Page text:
The original VHS tape is still somewhere in my garage. I may not have watched it in a couple decades, but I will never let it go. Think Brokeback Mountain, I just can’t quit Volunteers.

Full disclosure, I am a card-carrying member of the Tom Hanks fan club and I’ll gleefully stab anyone who’s not with a fork. I grew up with the man, from Bosom Buddies to Volunteers and Philadelphia. My adolescence and adulthood was timed perfectly to synch with his career.

A few nights back, I finally broke the dry spell. To my surprise I realized I can still recite half of the dialogue from memory. To my horror, I realized how many of the catchphrases and quips I’ve honed over the years came directly from this movie.

Trapped in a tiger trap by a tiger. Thank you John Candy.

Volunteers is not a great movie, at least not in the traditional sense. Nor does it attempt to be. That’s a good thing. It’s just another goofball comedy from the eighties. But greatness is decided in the eye of the beholder. Volunteers will forever be a five star, two thumbs up movie in my eyes.

It was directed by Nicholas Meyer who also directed Star Trek The Wrath of Khan. (And wrote Star Trek The Voyage Home – the best of the lot as far as I’m concerned – a year after Volunteers.) Meyer also wrote and directed one of my favorite movies of all time, the amazing Time After Time (1979). I’m sure I’ll get around to talking about Time After Time here at some point, until then, please see it at your earliest convenience.

Volunteers pairs Tom Hanks and John Candy, a year after Splash. (I’m a fan of both flicks, but I’d argue Volunteers is the better movie.) Volunteers is my second favorite John Candy film behind Planes, Trains and Automobiles. (If you haven’t cried during the subway stop scene then it may be time to check your pulse, your humanity may be in question.)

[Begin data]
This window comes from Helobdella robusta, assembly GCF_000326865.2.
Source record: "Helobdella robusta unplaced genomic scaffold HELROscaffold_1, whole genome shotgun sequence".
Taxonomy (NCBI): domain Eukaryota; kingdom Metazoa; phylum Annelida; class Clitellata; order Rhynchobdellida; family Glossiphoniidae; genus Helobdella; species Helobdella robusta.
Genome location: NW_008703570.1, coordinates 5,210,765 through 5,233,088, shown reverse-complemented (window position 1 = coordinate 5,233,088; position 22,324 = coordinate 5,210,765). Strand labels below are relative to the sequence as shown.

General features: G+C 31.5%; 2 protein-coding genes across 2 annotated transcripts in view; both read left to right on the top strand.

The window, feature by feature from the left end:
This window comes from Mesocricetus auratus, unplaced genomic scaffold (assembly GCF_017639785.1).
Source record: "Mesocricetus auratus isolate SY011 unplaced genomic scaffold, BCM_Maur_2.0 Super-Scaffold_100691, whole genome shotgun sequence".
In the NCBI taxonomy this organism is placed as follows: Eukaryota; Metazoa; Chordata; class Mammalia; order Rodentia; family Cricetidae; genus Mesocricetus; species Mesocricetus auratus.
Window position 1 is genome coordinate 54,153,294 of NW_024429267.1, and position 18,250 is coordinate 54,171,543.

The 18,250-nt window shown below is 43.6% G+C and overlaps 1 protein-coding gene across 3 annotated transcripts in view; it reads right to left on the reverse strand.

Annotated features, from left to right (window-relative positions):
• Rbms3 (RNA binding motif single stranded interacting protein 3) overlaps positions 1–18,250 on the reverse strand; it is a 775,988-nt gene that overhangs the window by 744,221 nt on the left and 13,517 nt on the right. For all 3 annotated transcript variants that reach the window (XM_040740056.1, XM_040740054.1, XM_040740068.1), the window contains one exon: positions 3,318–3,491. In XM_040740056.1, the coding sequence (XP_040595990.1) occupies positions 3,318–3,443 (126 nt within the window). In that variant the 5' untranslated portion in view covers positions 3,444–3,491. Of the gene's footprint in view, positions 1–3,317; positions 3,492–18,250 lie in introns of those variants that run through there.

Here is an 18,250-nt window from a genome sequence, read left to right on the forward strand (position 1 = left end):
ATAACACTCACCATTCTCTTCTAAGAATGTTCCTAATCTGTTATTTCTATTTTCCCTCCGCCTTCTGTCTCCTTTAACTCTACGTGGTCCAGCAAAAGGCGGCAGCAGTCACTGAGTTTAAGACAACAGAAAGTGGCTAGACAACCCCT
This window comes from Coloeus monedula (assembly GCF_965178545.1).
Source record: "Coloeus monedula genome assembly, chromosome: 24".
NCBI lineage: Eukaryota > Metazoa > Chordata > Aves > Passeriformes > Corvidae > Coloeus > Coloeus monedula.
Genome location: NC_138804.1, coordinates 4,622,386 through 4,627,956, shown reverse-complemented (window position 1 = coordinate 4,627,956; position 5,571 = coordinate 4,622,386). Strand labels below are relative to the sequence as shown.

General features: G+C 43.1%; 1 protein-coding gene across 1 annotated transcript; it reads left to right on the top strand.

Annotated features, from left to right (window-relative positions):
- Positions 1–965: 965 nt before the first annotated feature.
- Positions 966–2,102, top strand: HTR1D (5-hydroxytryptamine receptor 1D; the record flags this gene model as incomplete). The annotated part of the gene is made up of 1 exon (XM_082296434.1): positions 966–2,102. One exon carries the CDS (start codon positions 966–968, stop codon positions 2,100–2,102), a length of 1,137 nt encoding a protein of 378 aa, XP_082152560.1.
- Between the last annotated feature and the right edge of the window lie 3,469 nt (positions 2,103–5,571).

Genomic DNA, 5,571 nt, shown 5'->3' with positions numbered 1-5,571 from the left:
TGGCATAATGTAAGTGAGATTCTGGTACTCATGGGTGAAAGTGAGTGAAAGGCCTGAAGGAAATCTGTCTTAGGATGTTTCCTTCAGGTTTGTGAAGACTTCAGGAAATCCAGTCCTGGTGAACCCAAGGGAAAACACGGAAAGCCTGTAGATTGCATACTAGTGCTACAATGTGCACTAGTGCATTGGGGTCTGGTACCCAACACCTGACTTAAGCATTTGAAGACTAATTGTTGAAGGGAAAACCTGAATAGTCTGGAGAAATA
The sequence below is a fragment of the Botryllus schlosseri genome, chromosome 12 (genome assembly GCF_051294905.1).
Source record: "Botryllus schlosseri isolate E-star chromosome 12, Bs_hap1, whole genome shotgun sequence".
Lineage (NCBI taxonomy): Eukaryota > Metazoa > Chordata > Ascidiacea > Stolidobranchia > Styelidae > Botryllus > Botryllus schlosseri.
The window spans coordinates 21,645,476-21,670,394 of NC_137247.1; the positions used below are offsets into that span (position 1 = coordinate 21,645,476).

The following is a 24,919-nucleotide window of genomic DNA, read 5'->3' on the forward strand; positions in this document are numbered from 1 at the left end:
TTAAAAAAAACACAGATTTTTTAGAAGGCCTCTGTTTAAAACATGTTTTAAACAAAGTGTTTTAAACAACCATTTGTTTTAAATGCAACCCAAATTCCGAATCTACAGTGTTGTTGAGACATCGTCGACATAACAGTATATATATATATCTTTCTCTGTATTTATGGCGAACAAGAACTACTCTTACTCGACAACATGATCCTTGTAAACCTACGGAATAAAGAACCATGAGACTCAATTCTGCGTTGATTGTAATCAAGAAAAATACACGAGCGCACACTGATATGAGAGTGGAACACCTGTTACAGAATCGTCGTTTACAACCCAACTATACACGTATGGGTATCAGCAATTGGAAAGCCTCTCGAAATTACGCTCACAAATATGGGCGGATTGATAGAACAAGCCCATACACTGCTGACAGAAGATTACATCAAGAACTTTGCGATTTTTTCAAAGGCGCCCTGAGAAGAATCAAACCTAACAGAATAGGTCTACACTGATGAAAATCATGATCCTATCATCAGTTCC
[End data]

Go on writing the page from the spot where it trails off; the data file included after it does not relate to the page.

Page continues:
While we’re at it, let’s throw Gedde Watanabe into the mix as well, and actor I love dearly and recently spent an afternoon reading all about the controversy surrounding his portrayal of Long Duk Dong in Sixteen Candles. (Also a great flick.)

There’s even a wrestling connection with Prof. Toru Tanaka – three-time WWWF tag team champion along with Mr. Fuji – as one of the handsy bodyguards of Chung Mee.

Volunteers is also the movie where Tom Hanks and Rita Wilson reconnected and eventually fell in love, marrying three years after its release. That’ll probably a Jeopardy question some day.

Here’s to another twenty years.

Heaven Can Wait

I’m gonna hit the highway like a battering ram
On a silver-black phantom bike
When the metal is hot, and the engine is hungry
And we’re all about to see the light
Nothing ever grows in this rotting old hole,
And everything is stunted and lost
And nothing really rocks, and nothing really rolls,
And nothing’s ever worth the cost

Jim Steinman 1947-2021

I based the characters of Martinelli Revsin and the vampire Sweet William Ambrose from Morbidly Obtuse off of the relationship that existed between Jim Steinman and Meat Loaf. There is a bottle of wine and a listening of Bad for Good in my future.